In 1942, a Baptist preacher name Clarence Jordan, set out to establish the Kingdom of God in Sumter County, Georgia. Along with his wife, Florence, his children, and a few friends, Clarence bought some property, called it Koinonia Farm, and sought to create an intentional Christian community. (The Greek word for community is koinonia). The people of Koinonia would live together, work together, and try as best they could to live in the way Jesus taught. And, oh yeah. The community was interracial. During Jim Crow’s reign in the deep South.
As I have read some of Jordan’s work on the Sermon on the Mount this summer, I’ve begun to understand just how radical Jesus’ teachings were, just how seriously the faith life is meant to be taken, and just how deeply the world—and believers—might be transformed by living the God-life. Reading Jordan’s commentaries on the Gospels alongside histories of Koinonia Farm, it’s becoming clear just how seriously Jordan took Jesus’ teachings. Bible study wasn’t something he did one day a week then forgot about the rest of the time. He LIVED it…until the day he died working on a sermon in his writing hut at Koinonia in 1968.
Since the first time I heard “Cotton Patch Gospel” and learned that Clarence Jordan was a fellow Southern Baptist Theological Seminary graduate, I have loved all things Clarence and all things Koinonia. A Southern Baptist preacher living in Christian community with African Americans in southwest Georgia at the height of Jim Crow? Clarence Jordan is a Christian saint if ever there was one.
A couple of summers ago, several of us took a trip down to Sumter County to see Koinonia. While there, we watched the documentary, Briars in the Cotton Patch, that details the civil rights history of Jordan and Koinonia. Then we toured the facility and learned about the community’s new emphases on renewable farming and its continued commitment to living in Christian community.
I recently learned about a big celebration they’ll be having at Koinonia Farm September 28-29, 2012. 2012 will mark the 70th anniversary of Koinonia Farm and the 100th anniversaries of Clarence and Florence’s births. To celebrate, they’re throwing a BIG party!
…Which sparked an idea. Why don’t we attend the celebration? Several UCC folks will be there, including Joyce Hollyday, one of our excellent historians. Tom Key also will be there doing “Cotton Patch Gospel.” Jimmy and Rosalind Carter are honorary chairs for the event. Y’all, it’s going to be great!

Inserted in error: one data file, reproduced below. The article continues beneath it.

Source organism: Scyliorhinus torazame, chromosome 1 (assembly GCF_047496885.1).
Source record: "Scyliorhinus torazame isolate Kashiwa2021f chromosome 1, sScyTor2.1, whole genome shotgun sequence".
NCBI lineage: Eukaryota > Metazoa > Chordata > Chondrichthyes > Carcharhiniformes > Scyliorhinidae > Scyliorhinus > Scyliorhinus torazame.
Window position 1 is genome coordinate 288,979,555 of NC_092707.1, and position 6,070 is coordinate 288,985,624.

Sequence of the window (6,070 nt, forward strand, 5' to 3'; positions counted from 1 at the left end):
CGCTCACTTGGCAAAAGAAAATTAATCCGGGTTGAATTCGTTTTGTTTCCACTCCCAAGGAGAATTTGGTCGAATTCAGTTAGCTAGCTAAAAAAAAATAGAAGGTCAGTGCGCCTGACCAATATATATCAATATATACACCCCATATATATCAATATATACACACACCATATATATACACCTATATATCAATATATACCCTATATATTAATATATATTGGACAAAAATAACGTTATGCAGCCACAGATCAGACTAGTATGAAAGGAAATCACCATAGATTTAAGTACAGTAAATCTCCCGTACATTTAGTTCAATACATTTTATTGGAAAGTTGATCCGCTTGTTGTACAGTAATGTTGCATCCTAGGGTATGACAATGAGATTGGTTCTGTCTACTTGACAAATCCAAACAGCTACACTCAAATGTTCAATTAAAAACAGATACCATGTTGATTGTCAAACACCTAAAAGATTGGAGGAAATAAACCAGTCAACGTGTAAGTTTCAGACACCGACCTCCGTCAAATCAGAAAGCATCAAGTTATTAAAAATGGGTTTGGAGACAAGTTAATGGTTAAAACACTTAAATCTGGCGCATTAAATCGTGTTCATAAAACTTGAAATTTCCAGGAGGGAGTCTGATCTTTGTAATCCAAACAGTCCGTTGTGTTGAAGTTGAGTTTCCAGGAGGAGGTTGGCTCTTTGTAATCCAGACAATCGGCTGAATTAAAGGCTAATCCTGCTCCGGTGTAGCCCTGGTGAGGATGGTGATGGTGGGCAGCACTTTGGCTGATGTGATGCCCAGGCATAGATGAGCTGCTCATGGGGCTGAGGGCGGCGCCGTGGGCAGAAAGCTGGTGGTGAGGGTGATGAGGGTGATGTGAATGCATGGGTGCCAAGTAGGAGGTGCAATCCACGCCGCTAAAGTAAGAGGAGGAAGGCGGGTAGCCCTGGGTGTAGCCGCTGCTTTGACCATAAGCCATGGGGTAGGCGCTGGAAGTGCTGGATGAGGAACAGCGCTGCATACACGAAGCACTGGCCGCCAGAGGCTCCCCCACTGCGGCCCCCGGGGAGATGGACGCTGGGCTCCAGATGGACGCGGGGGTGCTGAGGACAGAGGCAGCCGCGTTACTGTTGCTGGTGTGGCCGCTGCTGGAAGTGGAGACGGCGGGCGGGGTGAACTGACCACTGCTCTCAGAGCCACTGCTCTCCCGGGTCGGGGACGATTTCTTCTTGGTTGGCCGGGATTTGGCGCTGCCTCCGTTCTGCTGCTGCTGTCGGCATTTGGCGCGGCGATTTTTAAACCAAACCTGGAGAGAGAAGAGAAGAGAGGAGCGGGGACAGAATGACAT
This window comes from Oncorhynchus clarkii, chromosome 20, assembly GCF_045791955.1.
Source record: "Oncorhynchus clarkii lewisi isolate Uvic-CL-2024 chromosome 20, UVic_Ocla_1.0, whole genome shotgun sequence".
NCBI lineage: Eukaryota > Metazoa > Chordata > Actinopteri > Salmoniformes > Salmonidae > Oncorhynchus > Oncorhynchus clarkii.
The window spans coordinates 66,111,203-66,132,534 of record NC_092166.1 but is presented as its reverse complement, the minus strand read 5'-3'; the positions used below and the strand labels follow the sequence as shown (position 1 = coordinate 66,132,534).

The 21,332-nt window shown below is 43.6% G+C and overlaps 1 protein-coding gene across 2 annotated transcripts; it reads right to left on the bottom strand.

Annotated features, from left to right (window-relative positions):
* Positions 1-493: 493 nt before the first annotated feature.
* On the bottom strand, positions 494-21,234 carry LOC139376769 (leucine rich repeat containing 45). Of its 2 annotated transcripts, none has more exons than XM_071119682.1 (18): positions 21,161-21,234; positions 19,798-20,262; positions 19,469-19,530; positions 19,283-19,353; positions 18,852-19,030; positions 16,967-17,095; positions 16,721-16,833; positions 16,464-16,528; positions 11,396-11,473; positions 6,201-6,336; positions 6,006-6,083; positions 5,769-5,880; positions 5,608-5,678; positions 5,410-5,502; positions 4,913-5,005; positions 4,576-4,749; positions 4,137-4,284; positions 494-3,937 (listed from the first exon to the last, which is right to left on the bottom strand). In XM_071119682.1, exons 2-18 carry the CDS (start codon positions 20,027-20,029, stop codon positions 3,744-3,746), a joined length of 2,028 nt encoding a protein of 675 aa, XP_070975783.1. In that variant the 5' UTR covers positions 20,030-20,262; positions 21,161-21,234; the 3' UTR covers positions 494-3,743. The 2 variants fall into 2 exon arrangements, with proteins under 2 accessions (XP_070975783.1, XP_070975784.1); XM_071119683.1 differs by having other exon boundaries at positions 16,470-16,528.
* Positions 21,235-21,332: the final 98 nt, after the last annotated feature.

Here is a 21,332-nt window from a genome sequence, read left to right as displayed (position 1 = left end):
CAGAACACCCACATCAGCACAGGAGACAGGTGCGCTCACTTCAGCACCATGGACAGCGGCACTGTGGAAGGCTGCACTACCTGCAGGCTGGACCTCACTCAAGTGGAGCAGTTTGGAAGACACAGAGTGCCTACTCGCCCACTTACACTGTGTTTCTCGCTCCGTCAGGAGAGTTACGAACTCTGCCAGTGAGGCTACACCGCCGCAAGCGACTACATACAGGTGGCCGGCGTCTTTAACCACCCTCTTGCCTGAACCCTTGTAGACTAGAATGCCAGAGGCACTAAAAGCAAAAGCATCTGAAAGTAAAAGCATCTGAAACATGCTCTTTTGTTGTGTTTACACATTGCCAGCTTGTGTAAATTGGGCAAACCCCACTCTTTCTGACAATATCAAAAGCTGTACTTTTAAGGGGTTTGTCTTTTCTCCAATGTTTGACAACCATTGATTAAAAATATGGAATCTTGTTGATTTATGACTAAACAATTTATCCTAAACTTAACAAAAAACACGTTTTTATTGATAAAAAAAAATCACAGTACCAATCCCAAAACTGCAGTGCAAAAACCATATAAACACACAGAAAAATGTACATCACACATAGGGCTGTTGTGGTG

When I thought about attending the celebration in September 2012, that thought sparked another one—why not focus on Jordan, Koinonia Farm, and koinonia (Christian community) all year long?
…Which led me to a church theme for this year (September 2011 – September 2012): A Year of Koinonia.
The Year of Koinonia will (or could) involve:
–reading through Clarence Jordan’s writings
–reading daily devotions from Common Prayer: A Liturgy for Ordinary Radicals
–talking together about how we might practice Christian community
–reading a history of Koinonia Farm
–taking a trip (or trips) to Koinonia Farm
–watching “Briars in the Cotton Patch”
–watching/performing “Cotton Patch Gospel”
–planting a community garden
–engaging in some sort of social action in the spirit of Clarence Jordan
–participating in Habitat for Humanity (Millard Fuller’s life was transformed by a visit to Koinonia)
–hosting guest speakers (Kirk Lyman-Barner; Joyce Hollyday)
–ATTENDING THE KOINONIA CELEBRATION Sept. 28-29, 2012! (Check out all the info at http://www.koinoniapartners.org (Look for the June 2011 newsletter.)
Here’s the latest blurb from Koinonia Farm:
2012 Celebration Plans Shaping Up
We are pleased to share with you that President Jimmy Carter and Mrs. Rosalynn Carter are serving as Honorary Chairs for the 2012 Clarence Jordan Symposium!
Plans for this and other special activities in 2012 continue to take shape. We’ll kick off with the Clarence Jordan Symposium on September 28-29, 2012. This weekend will be packed with thought provoking discussion, presentations and entertainment. We open the Symposium Friday evening with Tom Key and his production of the “Cotton Patch Gospel.” Saturday we hear from our list of speakers how they have been formed and shaped by Clarence and his legacy, with a variety of topics for the attendees to choose from.
For four weeks following the Symposium, we’ll have a variety of projects at Koinonia Farm and in the surrounding community. Please come, share your talents as part of a work-study team. If you, your church, or other group would like to take a leadership role in one of these week long projects, please contact us.
On October 26 and 27, 2012, we will host the Koinonia Family Reunion. Come reconnect with old friends and get re-aquainted with what Koinonia is doing today. It should be a fun time with folks from all eras at Koinonia coming together for fun, fellowship and renewal. We expect to have some music and a lot of volleyball games, much like we’ve enjoyed through the years with so many people. Perhaps you’ve been a long-time friend but have never been to the farm. Well, come on down! You’re welcome, too.
Registration opens in late August or early September this year for all events. Unfortunately, attendance will be limited by the constraints of the venues, so watch and sign up as soon as registration opens.